Skip to main content

Frome Hoard Saved

The National Heritage Memorial Fund (with the Art Fund) has announced that it has saved the Frome Hoard for the nation.
The Museum of Somerset takes possession of the £320,250 Frome Hoard and further funds of over £100,000 towards its conservation following the announcement of a £294,026 grant from the NHMF. The good news follows an intensive fundraising campaign kick-started by the Art Fund, the national fundraising charity for works of art, with a grant of £40,250, to help raise the funds needed for the extraordinary find of over 52,000 silver and bronze coins found last year by metal-detectorist Dave Crisp. Members of the public generously donated £13,657 towards the appeal, which the Art Fund match-funded with a further £10,000. The acquisition was also made possible thanks to funding from the Somerset Archaeological and Natural History Society, the MLA/V&A Purchase Grant Fund, the Headley Trust and other generous donations.
I note that Dame Jenny Abramsky, Chair of NHMF, noted the way that the Frome Hoard "provide[s] true insight into Britain’s rich and diverse history". The Hoard was reported in a timely and responsible manner but this is not apparently typical of all treasure hunters.


Bookmark and Share so Your Real Friends Know that You Know

Comments

Popular posts from this blog

Codename: Ainsbrook

I have been watching (UK) Channel 4's Time Team this evening. The programme looked at an undisclosed field (under a potato crop) where a Viking burial had been found. The location in Yorkshire was so sensitive that it was given a codename: Ainsbrook. Here is the summary:
In late 2003 two metal detectorists were working in a field in Yorkshire. They found 'treasure' buried just beneath the surface – a collection of Viking material next to a body. Although they had been detecting on the site for a number of years, during which time they had made large numbers of finds, nothing they had uncovered previously compared with this. They decided to share their discovery with archaeologists.The programme explored the tension between metal-detectorists and the English Heritage sponsored archaeologists putting six trenches into the field based on a geo-physical survey. Finds made by the metal-detectorists did not easily map onto the archaeological features.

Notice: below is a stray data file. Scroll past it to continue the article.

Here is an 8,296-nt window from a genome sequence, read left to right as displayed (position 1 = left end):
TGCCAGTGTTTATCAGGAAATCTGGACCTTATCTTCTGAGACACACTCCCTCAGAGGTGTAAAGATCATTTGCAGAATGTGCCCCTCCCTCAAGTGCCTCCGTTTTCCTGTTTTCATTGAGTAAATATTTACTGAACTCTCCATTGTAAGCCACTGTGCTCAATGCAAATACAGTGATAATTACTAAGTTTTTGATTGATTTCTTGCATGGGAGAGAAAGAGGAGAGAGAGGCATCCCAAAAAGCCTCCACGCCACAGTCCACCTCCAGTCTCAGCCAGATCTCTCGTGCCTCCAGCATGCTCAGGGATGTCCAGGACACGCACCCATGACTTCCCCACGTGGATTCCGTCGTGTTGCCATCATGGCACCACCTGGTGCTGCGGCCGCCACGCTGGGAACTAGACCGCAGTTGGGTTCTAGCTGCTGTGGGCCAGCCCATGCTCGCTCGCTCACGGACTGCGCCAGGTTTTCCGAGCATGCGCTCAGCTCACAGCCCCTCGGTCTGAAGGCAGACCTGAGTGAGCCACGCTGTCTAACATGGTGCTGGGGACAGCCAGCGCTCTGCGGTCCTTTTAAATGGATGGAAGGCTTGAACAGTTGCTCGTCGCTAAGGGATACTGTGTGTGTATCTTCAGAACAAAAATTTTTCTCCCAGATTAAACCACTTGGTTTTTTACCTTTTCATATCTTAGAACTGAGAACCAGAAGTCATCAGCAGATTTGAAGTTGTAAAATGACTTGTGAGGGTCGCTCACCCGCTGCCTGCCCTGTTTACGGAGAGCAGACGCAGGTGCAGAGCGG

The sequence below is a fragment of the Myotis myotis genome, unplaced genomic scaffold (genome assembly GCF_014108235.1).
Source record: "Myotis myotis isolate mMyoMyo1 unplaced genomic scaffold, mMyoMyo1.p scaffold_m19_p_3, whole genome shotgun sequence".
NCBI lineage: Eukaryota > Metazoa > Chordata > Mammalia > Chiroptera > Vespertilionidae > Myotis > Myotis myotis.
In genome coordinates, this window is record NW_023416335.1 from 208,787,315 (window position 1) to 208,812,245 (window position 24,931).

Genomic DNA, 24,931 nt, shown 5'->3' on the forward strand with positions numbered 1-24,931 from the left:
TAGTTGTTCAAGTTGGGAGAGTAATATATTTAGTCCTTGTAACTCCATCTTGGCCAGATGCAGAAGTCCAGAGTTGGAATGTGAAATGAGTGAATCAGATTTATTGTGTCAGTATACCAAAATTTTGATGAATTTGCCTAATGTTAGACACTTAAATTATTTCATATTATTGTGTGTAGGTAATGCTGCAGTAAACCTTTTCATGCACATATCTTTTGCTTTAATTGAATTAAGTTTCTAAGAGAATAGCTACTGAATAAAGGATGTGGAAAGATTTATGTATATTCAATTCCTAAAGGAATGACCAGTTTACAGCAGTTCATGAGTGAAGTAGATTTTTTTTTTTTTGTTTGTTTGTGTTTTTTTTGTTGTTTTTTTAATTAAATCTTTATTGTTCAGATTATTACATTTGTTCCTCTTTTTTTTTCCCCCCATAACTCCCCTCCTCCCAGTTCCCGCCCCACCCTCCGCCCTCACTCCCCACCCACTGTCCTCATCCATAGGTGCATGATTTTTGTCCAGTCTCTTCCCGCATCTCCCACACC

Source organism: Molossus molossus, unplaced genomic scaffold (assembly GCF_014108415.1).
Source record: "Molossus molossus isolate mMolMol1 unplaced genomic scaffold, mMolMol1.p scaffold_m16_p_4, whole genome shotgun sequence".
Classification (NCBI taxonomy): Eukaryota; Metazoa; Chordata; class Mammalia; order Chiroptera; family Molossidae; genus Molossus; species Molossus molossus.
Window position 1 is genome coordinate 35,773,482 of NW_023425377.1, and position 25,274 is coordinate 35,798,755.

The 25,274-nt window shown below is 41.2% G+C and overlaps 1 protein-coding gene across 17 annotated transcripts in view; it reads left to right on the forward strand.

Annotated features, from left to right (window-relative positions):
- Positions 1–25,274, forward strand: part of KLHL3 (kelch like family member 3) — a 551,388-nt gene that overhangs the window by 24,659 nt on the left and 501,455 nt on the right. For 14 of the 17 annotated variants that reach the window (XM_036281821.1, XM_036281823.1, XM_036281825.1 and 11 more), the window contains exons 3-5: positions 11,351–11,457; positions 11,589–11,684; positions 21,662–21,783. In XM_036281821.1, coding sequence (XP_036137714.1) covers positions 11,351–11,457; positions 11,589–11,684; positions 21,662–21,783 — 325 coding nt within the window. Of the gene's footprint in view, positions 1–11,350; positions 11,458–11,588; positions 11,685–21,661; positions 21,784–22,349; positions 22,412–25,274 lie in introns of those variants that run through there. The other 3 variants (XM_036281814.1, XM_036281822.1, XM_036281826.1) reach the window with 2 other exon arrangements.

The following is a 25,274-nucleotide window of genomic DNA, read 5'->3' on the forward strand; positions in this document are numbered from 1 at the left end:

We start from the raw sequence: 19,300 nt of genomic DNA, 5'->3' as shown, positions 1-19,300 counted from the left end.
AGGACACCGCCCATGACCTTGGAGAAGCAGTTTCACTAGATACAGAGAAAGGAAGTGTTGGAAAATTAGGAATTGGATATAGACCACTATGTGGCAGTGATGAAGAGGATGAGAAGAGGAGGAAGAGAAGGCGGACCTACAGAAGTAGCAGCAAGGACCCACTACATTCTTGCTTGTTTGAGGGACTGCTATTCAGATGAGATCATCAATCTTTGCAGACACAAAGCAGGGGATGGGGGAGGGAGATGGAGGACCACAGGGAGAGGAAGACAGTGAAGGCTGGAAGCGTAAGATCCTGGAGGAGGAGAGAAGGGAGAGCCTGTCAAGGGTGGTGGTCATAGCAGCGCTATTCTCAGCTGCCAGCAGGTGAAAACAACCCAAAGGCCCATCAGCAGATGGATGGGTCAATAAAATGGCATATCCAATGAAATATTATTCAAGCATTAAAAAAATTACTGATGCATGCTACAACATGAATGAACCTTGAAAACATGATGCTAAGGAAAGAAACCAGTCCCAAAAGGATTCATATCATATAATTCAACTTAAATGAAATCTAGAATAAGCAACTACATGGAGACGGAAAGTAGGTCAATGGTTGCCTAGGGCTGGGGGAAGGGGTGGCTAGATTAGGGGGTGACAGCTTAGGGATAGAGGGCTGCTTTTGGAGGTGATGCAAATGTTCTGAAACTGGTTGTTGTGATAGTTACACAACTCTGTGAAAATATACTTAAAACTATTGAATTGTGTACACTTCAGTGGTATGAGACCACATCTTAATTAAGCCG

Part of the programme had an …

George Ortiz collection to be displayed in London

Christie's is due to display part of the former collection of the late George Ortiz in London in a non-selling show to mark the 25th anniversary of the exhibition at the Royal Academy. There is a statement on the Christie's website ("The Ortiz Collection — ‘proof that the past is in all of us’"). Max Bernheimer is quoted: ‘Ortiz was one of the pre-eminent collectors of his day’.

We recall the associations with Ortiz such as the Horiuchi sarcophagus, the Hestiaios stele fragment, the marble funerary lekythos, and the Castor and Pollux.

Bernheimer will, no doubt, wish to reflect on the Royal Academy exhibition by reading Christopher Chippindale and David W. J. Gill. 2000. "Material consequences of contemporary classical collecting." American Journal of Archaeology 104: 463-511 [JSTOR].

Bernheimer will probably want to re-read the two pieces by Peter Watson that appeared in The Times: , "Ancient art without a history" and "Fakes - the artifice b…

Tutankhamun, Christie's and rigorous due dligence

It was announced today that the Egyptian authorities would be taking legal action against Christie's over the sale of the head of Tutankhamun ("Egypt to sue Christie's to retrieve £4.7m Tutankhamun bust", BBC News 9 July 2019).

The BBC reports:
Egypt's former antiquities chief, Zahi Hawass, said the bust appeared to have been "stolen" in the 1970s from the Temple of Karnak. "The owners have given false information," he told AFP news agency. "They have not shown any legal papers to prove its ownership." Christie's maintain the history of the piece as follows:
It stated that Germany's Prince Wilhelm von Thurn und Taxis reputedly had it in his collection by the 1960s, and that it was acquired by an Austrian dealer in 1973-4. However the family of von Thurn und Taxis claim that the head was never in that collection [see here].

Christie's reject any hint of criticism:
"Christie's would not and do not sell any work whe…